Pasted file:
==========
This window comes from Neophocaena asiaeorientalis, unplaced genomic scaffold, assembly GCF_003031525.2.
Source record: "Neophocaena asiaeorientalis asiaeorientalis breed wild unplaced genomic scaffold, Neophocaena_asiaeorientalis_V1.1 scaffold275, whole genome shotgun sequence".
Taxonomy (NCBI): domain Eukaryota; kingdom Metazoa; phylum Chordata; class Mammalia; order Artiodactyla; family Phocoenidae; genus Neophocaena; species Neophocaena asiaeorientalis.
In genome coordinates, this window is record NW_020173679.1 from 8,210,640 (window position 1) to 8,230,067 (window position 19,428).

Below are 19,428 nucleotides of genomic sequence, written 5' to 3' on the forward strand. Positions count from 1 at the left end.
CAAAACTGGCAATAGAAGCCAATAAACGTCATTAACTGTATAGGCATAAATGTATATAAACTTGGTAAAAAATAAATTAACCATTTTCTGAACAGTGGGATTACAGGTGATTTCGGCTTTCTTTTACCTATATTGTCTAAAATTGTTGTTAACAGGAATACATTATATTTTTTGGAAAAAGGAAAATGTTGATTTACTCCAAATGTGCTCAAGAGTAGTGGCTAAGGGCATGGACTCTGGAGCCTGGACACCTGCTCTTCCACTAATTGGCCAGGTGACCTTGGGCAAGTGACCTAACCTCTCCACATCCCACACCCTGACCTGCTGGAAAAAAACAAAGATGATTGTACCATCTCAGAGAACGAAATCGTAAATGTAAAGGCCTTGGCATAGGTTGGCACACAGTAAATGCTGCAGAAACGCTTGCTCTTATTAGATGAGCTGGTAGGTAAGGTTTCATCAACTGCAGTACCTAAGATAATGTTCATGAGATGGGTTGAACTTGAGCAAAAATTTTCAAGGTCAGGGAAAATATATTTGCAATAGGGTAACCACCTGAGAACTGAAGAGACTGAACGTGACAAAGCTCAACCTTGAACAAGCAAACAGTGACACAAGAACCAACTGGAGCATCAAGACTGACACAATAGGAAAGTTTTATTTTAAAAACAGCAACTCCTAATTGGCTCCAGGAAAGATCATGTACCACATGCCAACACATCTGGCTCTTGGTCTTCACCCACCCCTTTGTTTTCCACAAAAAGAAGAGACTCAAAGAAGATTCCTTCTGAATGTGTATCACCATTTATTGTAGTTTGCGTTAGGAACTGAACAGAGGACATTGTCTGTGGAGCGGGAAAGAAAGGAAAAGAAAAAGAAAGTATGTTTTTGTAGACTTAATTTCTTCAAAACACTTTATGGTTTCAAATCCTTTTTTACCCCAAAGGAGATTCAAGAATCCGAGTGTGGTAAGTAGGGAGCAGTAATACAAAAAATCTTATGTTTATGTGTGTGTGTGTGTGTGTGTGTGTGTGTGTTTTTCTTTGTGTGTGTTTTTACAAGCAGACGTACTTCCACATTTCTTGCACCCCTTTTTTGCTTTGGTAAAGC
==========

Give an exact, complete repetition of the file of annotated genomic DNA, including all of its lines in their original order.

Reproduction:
This window comes from Neophocaena asiaeorientalis, unplaced genomic scaffold, assembly GCF_003031525.2.
Source record: "Neophocaena asiaeorientalis asiaeorientalis breed wild unplaced genomic scaffold, Neophocaena_asiaeorientalis_V1.1 scaffold275, whole genome shotgun sequence".
Taxonomy (NCBI): domain Eukaryota; kingdom Metazoa; phylum Chordata; class Mammalia; order Artiodactyla; family Phocoenidae; genus Neophocaena; species Neophocaena asiaeorientalis.
In genome coordinates, this window is record NW_020173679.1 from 8,210,640 (window position 1) to 8,230,067 (window position 19,428).

Below are 19,428 nucleotides of genomic sequence, written 5' to 3' on the forward strand. Positions count from 1 at the left end.
CAAAACTGGCAATAGAAGCCAATAAACGTCATTAACTGTATAGGCATAAATGTATATAAACTTGGTAAAAAATAAATTAACCATTTTCTGAACAGTGGGATTACAGGTGATTTCGGCTTTCTTTTACCTATATTGTCTAAAATTGTTGTTAACAGGAATACATTATATTTTTTGGAAAAAGGAAAATGTTGATTTACTCCAAATGTGCTCAAGAGTAGTGGCTAAGGGCATGGACTCTGGAGCCTGGACACCTGCTCTTCCACTAATTGGCCAGGTGACCTTGGGCAAGTGACCTAACCTCTCCACATCCCACACCCTGACCTGCTGGAAAAAAACAAAGATGATTGTACCATCTCAGAGAACGAAATCGTAAATGTAAAGGCCTTGGCATAGGTTGGCACACAGTAAATGCTGCAGAAACGCTTGCTCTTATTAGATGAGCTGGTAGGTAAGGTTTCATCAACTGCAGTACCTAAGATAATGTTCATGAGATGGGTTGAACTTGAGCAAAAATTTTCAAGGTCAGGGAAAATATATTTGCAATAGGGTAACCACCTGAGAACTGAAGAGACTGAACGTGACAAAGCTCAACCTTGAACAAGCAAACAGTGACACAAGAACCAACTGGAGCATCAAGACTGACACAATAGGAAAGTTTTATTTTAAAAACAGCAACTCCTAATTGGCTCCAGGAAAGATCATGTACCACATGCCAACACATCTGGCTCTTGGTCTTCACCCACCCCTTTGTTTTCCACAAAAAGAAGAGACTCAAAGAAGATTCCTTCTGAATGTGTATCACCATTTATTGTAGTTTGCGTTAGGAACTGAACAGAGGACATTGTCTGTGGAGCGGGAAAGAAAGGAAAAGAAAAAGAAAGTATGTTTTTGTAGACTTAATTTCTTCAAAACACTTTATGGTTTCAAATCCTTTTTTACCCCAAAGGAGATTCAAGAATCCGAGTGTGGTAAGTAGGGAGCAGTAATACAAAAAATCTTATGTTTATGTGTGTGTGTGTGTGTGTGTGTGTGTGTGTTTTTCTTTGTGTGTGTTTTTACAAGCAGACGTACTTCCACATTTCTTGCACCCCTTTTTTGCTTTGGTAAAGC